Institute releases Canadian report at World Economic Forum Meeting

Released January 22nd, 2004

Davos, Switzerland—Canada has 15 percent prosperity gap against the United States because Canadians invest to achieve a 15 percent shortfall. To close the gap, Canadian individuals, businesses, and governments must become partners in investing for tomorrow’s prosperity.

This is the key conclusion in the special report, Partnering for investment in Canada’s prosperity, presented by the Ontario Institute for Competitiveness & Prosperity at the 2004 Annual Meeting of the World Economic Forum in Davos, Switzerland.

The Institute concludes that Canadians have created one of the most successful economies in the world, second highest among countries with half of Canada’s population or greater. However, our GDP per capita trails the United States by $6,300 (Canadian) - the 15 percent prosperity gap. Roger Martin, Dean of the Joseph L. Rotman School of Management at the University of Toronto, observed that: “It’s great for Canada to do so well in the global setting, but closing the prosperity gap versus the US would translate into more than $10,000 per household in after-tax disposable income. For many families with a mortgage this added income could cover their mortgage costs; similarly, many tenants could cover their rental costs or consider buying a house. Tax revenues to all government in Canada would increase by $75 billion – a significant contribution to health care and other costs – without raising tax rates.” Although the gap has narrowed in recent years, it still is much larger, in real dollars, than where it stood two decades ago – a worrisome result.

Productivity is the source of the prosperity gap. The Institute noted that Canadians are not creating as much value as we should from the country’s endowment of human, physical, and natural resources.

“The report makes clear why we trail the US in productivity and prosperity,” said Martin. “It’s because we under-invest.” He was referring to findings that:

  • Canadian businesses invest about 12 percent less in machinery, equipment, and software, which are critical drivers of productivity and innovation
  • Spending on education by all Canadians is much lower than in the US, especially in higher education; and student’s aspirations for educational attainment are lower than in the US
  • Governments at all levels in Canada have shifted more spending away from areas of investment, such as education and infrastructure, toward areas that consume current prosperity, such as health care and social services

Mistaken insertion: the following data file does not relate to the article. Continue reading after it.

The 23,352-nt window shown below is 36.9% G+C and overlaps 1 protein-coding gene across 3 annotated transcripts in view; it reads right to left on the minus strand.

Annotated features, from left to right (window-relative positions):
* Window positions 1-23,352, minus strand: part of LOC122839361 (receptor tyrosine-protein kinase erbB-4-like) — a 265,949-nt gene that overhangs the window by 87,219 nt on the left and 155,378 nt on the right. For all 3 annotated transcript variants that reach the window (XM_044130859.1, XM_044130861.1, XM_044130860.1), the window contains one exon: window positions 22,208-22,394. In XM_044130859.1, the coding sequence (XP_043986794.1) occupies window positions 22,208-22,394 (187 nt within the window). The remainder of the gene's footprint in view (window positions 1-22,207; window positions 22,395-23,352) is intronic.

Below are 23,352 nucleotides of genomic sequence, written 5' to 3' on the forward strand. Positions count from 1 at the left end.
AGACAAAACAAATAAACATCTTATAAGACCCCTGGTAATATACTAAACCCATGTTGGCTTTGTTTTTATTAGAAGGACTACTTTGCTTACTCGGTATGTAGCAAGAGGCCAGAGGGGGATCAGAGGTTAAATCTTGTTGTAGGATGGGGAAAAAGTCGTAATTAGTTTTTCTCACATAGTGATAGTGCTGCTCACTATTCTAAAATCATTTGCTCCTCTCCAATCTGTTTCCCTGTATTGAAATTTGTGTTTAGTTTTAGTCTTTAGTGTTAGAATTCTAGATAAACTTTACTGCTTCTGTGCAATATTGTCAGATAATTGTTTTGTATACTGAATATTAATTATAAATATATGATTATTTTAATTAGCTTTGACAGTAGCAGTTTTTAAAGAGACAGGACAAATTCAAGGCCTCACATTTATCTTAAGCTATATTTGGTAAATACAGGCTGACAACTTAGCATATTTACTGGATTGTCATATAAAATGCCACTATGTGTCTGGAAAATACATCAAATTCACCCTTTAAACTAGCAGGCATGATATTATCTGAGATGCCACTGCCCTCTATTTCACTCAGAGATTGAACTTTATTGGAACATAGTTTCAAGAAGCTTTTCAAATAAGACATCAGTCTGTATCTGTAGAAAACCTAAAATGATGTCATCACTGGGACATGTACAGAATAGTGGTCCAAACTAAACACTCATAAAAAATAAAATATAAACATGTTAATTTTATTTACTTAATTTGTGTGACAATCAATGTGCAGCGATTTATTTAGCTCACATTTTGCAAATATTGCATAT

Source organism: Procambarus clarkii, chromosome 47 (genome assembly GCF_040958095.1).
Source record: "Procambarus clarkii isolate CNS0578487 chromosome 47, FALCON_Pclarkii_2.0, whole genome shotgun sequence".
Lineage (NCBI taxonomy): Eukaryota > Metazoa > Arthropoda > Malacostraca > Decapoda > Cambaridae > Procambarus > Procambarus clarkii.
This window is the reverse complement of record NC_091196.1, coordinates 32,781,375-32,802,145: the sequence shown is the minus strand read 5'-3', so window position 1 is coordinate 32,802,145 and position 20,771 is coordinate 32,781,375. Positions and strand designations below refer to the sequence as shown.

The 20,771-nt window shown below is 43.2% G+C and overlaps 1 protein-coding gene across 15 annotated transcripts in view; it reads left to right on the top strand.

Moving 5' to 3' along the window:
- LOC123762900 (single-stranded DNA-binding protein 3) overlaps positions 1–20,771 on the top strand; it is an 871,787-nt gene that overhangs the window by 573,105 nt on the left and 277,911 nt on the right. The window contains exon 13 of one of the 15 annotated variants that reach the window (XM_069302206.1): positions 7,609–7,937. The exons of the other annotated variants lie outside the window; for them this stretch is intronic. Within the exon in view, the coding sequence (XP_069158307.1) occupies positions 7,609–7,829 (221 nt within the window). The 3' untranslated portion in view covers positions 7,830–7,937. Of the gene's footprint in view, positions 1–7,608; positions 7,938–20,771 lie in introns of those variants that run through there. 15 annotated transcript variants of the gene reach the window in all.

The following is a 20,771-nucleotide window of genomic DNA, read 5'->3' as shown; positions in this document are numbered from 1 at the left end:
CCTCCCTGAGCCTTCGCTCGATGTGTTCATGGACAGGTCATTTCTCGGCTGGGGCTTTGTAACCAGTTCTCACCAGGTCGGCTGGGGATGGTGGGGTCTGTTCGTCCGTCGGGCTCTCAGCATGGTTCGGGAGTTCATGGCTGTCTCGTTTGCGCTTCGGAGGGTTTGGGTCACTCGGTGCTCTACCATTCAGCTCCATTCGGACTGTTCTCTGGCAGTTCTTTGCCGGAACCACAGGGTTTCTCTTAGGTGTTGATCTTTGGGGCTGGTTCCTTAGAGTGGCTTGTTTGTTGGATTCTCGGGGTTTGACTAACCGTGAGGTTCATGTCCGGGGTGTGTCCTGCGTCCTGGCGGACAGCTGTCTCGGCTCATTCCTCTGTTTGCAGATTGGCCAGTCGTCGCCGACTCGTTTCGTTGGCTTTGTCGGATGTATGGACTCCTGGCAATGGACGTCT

• We under invest in processes to integrate immigrants into our economy, even though immigration gives Canada a skills advantage over the US
  • Through governance and fiscal structures we are under investing in our cities


The Institute’s recommendations are aimed at escaping the under investment trap in capital, education, immigration, and cities. They emphasize how Canadian individuals, businesses, and governments can work together as partners in investing for prosperity.

The Institute’s research also concludes that higher tax burdens, especially on capital investment, are an important factor in Canada’s under investment. While analyses done in Ontario indicate Canada’s tax burden has been declining, it has fallen even faster in the US. The Institute concludes that this has dampened capital investment and recommends exploring opportunities for tax reform.

This special report was supported by funding from Magna International Inc. and the Joseph L. Rotman School of Management at the University of Toronto.

The complete report can be downloaded directly from:
http://www.competeprosper.ca/public/dav04.pdf

For more information contact James Milway, Executive Director of the Institute for Competitiveness and Prosperity at 416.920.1921 ext. 222.

About the Institute
The Institute for Competitiveness & Prosperity is an independent not-for-profit organization established in 2001 to serve as the research arm of Ontario’s Task Force on Competitiveness, Productivity and Economic Progress. The Institute is supported through the Ontario Ministry of Economic Development & Trade. Reports published by the Institute are primarily intended to inform the work of the Task Force. In addition, they are designed to raise public awareness and stimulate debate on a range of issues related to competitiveness and prosperity.

About the Task Force
The creation of the Task Force on Competitiveness, Productivity and Economic Progress was announced in Ontario’s April 2001 Speech from the Throne. Roger L. Martin, Dean of the Joseph L. Rotman School of Management at the University of Toronto, is the Chairman.

The mandate of the Task Force is to measure and monitor Ontario’s competitiveness, productivity, and economic progress compared to other provinces and US states, and to report to the public on a regular basis. Members of the Task Force were announced on October 17, 2001. See www.CompeteProsper.ca for further information.

The aspiration of the Task Force is to have a significant influence in increasing Ontario’s competitiveness, productivity and capacity for innovation. This, they believe, will help ensure continued success in the creation of good jobs, increased prosperity and a high quality of life for all Ontarians. The Task Force intends to seek breakthrough findings from their research and to propose significant innovations in public policy in order to stimulate businesses, governments and educational institutions to take action.